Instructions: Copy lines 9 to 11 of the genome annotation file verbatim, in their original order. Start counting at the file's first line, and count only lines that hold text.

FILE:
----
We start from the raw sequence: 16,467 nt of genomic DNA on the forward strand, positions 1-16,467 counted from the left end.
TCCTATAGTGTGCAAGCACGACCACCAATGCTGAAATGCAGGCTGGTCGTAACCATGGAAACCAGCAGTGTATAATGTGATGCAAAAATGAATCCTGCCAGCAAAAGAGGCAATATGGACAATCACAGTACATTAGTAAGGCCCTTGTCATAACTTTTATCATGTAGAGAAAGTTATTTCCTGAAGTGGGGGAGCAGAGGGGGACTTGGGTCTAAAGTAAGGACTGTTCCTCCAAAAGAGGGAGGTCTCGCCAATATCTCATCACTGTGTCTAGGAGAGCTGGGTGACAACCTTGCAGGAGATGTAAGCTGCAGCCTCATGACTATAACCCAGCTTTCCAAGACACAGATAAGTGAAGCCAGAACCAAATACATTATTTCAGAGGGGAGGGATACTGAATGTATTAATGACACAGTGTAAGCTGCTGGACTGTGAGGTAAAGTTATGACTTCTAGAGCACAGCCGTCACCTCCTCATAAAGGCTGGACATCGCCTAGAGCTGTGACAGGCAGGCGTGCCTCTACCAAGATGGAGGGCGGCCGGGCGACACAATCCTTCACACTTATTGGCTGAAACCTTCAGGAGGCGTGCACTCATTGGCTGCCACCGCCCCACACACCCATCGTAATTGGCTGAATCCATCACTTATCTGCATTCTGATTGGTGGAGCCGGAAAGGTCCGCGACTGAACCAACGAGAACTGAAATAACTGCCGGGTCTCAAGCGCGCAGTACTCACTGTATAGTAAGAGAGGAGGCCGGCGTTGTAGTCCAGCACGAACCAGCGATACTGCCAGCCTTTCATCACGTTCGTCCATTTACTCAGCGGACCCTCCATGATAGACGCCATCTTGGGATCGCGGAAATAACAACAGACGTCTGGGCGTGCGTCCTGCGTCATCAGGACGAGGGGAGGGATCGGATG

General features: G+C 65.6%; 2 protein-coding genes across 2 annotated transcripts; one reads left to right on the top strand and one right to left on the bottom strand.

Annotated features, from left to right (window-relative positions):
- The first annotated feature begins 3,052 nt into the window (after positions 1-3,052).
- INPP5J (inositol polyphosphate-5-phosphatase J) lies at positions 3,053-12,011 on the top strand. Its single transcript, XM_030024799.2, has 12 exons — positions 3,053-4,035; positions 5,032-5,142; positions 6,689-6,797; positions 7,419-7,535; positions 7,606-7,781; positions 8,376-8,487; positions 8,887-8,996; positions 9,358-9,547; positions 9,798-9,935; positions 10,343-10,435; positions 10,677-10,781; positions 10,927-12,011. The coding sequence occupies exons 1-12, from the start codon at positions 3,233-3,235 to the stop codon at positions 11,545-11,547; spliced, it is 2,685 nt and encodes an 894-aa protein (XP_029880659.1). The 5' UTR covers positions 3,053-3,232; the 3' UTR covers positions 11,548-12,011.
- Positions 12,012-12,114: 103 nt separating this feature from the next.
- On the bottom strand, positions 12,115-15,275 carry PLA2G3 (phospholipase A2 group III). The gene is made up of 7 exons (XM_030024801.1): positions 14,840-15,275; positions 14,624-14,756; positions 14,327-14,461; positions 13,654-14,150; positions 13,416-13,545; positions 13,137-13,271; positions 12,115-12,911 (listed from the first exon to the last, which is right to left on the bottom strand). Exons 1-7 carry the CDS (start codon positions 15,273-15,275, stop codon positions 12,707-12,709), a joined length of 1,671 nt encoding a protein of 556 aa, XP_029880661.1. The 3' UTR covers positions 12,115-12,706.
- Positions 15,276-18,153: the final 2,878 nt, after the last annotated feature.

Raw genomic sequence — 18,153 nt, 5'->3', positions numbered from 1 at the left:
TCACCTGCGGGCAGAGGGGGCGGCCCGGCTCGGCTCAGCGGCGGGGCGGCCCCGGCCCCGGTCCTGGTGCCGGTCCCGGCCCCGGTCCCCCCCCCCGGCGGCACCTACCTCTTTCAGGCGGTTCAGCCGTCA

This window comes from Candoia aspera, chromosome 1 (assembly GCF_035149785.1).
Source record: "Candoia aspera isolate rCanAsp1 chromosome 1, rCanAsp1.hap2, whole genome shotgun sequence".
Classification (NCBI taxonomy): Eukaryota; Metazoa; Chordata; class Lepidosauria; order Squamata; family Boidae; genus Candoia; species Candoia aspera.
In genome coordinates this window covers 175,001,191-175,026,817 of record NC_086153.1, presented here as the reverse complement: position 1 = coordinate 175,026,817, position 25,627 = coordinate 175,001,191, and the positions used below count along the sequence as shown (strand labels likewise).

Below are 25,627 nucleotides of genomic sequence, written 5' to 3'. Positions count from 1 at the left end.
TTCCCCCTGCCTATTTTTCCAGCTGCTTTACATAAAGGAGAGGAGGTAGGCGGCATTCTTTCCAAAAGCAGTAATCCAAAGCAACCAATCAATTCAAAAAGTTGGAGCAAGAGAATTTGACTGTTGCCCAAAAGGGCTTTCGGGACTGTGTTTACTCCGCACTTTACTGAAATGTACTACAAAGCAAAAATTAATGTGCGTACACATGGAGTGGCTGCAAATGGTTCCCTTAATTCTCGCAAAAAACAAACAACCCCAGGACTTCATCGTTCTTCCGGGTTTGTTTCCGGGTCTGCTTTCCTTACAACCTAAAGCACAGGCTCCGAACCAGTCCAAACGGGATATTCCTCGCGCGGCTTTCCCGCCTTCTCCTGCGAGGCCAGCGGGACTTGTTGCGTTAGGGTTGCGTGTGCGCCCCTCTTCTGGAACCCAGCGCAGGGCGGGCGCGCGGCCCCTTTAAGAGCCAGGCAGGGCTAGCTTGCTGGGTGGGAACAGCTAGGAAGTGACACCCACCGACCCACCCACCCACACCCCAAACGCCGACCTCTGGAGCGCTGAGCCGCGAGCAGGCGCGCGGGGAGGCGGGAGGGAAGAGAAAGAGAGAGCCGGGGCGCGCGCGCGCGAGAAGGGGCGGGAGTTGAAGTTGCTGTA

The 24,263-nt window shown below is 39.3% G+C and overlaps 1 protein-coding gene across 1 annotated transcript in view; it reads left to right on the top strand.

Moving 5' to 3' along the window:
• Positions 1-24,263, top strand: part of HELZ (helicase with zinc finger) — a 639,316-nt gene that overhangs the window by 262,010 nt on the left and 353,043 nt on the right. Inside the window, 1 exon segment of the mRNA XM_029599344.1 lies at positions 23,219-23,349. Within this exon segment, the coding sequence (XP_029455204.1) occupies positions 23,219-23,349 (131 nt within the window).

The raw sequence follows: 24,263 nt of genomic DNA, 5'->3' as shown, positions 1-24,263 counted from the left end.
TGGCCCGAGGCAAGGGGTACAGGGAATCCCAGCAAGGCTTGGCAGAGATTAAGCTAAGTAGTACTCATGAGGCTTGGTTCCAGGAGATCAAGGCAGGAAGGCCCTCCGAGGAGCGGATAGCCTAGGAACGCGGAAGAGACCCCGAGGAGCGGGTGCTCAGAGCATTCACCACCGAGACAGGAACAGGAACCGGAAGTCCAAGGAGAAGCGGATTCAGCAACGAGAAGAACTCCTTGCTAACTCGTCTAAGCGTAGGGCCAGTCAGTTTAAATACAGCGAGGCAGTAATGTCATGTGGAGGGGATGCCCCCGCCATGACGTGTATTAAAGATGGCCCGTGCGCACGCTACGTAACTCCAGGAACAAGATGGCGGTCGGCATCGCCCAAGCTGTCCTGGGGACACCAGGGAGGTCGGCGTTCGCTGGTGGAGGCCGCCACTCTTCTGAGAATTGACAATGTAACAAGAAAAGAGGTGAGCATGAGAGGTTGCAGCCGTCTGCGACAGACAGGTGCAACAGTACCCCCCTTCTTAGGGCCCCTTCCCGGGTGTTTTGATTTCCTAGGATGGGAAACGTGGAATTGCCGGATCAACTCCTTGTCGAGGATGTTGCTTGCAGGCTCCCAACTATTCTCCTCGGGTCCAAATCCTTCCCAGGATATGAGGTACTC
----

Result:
- Positions 15,276-18,153: the final 2,878 nt, after the last annotated feature.

Raw genomic sequence — 18,153 nt, 5'->3', positions numbered from 1 at the left:
TCACCTGCGGGCAGAGGGGGCGGCCCGGCTCGGCTCAGCGGCGGGGCGGCCCCGGCCCCGGTCCTGGTGCCGGTCCCGGCCCCGGTCCCCCCCCCCGGCGGCACCTACCTCTTTCAGGCGGTTCAGCCGTCA